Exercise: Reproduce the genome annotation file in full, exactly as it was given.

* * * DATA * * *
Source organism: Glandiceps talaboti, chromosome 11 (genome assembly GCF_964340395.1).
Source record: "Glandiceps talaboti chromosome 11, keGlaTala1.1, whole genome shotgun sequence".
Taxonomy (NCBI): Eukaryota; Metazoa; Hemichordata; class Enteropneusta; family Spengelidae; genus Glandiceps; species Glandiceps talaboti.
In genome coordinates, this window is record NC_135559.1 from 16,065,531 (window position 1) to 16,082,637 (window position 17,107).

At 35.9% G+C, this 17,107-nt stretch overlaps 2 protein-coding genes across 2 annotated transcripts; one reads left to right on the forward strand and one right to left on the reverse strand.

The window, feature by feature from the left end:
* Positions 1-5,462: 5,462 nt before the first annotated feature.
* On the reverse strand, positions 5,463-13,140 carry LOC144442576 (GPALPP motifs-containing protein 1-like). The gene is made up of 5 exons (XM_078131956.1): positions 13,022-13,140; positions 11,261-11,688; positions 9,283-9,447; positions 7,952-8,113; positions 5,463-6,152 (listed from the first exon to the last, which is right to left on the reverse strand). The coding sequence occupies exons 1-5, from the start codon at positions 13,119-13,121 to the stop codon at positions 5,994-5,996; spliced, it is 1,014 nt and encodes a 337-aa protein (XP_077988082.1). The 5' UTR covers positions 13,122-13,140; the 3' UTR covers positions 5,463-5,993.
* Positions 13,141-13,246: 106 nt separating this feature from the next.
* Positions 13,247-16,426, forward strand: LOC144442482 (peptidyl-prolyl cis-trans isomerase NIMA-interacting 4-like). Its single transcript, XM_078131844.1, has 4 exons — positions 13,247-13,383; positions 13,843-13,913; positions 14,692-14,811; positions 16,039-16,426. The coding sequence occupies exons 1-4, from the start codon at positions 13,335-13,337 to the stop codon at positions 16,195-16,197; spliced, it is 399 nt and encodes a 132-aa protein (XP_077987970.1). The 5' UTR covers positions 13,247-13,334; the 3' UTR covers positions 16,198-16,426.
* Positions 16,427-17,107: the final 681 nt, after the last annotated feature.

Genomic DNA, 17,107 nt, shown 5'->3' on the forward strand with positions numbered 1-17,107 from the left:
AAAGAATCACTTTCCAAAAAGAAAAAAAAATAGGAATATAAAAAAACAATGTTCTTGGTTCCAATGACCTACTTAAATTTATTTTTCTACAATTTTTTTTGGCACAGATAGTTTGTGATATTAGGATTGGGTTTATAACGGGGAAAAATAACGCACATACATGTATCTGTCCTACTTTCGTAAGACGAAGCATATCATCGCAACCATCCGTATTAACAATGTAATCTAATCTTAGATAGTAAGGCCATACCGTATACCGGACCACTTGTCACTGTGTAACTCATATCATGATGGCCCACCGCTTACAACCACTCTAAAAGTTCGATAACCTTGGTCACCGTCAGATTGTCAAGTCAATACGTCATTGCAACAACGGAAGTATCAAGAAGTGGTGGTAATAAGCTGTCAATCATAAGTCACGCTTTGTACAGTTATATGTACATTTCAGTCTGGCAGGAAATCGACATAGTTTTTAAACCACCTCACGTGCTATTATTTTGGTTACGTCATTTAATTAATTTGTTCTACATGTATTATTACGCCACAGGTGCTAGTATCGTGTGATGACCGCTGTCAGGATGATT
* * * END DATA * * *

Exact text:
Source organism: Glandiceps talaboti, chromosome 11 (genome assembly GCF_964340395.1).
Source record: "Glandiceps talaboti chromosome 11, keGlaTala1.1, whole genome shotgun sequence".
Taxonomy (NCBI): Eukaryota; Metazoa; Hemichordata; class Enteropneusta; family Spengelidae; genus Glandiceps; species Glandiceps talaboti.
In genome coordinates, this window is record NC_135559.1 from 16,065,531 (window position 1) to 16,082,637 (window position 17,107).

At 35.9% G+C, this 17,107-nt stretch overlaps 2 protein-coding genes across 2 annotated transcripts; one reads left to right on the forward strand and one right to left on the reverse strand.

The window, feature by feature from the left end:
* Positions 1-5,462: 5,462 nt before the first annotated feature.
* On the reverse strand, positions 5,463-13,140 carry LOC144442576 (GPALPP motifs-containing protein 1-like). The gene is made up of 5 exons (XM_078131956.1): positions 13,022-13,140; positions 11,261-11,688; positions 9,283-9,447; positions 7,952-8,113; positions 5,463-6,152 (listed from the first exon to the last, which is right to left on the reverse strand). The coding sequence occupies exons 1-5, from the start codon at positions 13,119-13,121 to the stop codon at positions 5,994-5,996; spliced, it is 1,014 nt and encodes a 337-aa protein (XP_077988082.1). The 5' UTR covers positions 13,122-13,140; the 3' UTR covers positions 5,463-5,993.
* Positions 13,141-13,246: 106 nt separating this feature from the next.
* Positions 13,247-16,426, forward strand: LOC144442482 (peptidyl-prolyl cis-trans isomerase NIMA-interacting 4-like). Its single transcript, XM_078131844.1, has 4 exons — positions 13,247-13,383; positions 13,843-13,913; positions 14,692-14,811; positions 16,039-16,426. The coding sequence occupies exons 1-4, from the start codon at positions 13,335-13,337 to the stop codon at positions 16,195-16,197; spliced, it is 399 nt and encodes a 132-aa protein (XP_077987970.1). The 5' UTR covers positions 13,247-13,334; the 3' UTR covers positions 16,198-16,426.
* Positions 16,427-17,107: the final 681 nt, after the last annotated feature.

Genomic DNA, 17,107 nt, shown 5'->3' on the forward strand with positions numbered 1-17,107 from the left:
AAAGAATCACTTTCCAAAAAGAAAAAAAAATAGGAATATAAAAAAACAATGTTCTTGGTTCCAATGACCTACTTAAATTTATTTTTCTACAATTTTTTTTGGCACAGATAGTTTGTGATATTAGGATTGGGTTTATAACGGGGAAAAATAACGCACATACATGTATCTGTCCTACTTTCGTAAGACGAAGCATATCATCGCAACCATCCGTATTAACAATGTAATCTAATCTTAGATAGTAAGGCCATACCGTATACCGGACCACTTGTCACTGTGTAACTCATATCATGATGGCCCACCGCTTACAACCACTCTAAAAGTTCGATAACCTTGGTCACCGTCAGATTGTCAAGTCAATACGTCATTGCAACAACGGAAGTATCAAGAAGTGGTGGTAATAAGCTGTCAATCATAAGTCACGCTTTGTACAGTTATATGTACATTTCAGTCTGGCAGGAAATCGACATAGTTTTTAAACCACCTCACGTGCTATTATTTTGGTTACGTCATTTAATTAATTTGTTCTACATGTATTATTACGCCACAGGTGCTAGTATCGTGTGATGACCGCTGTCAGGATGATT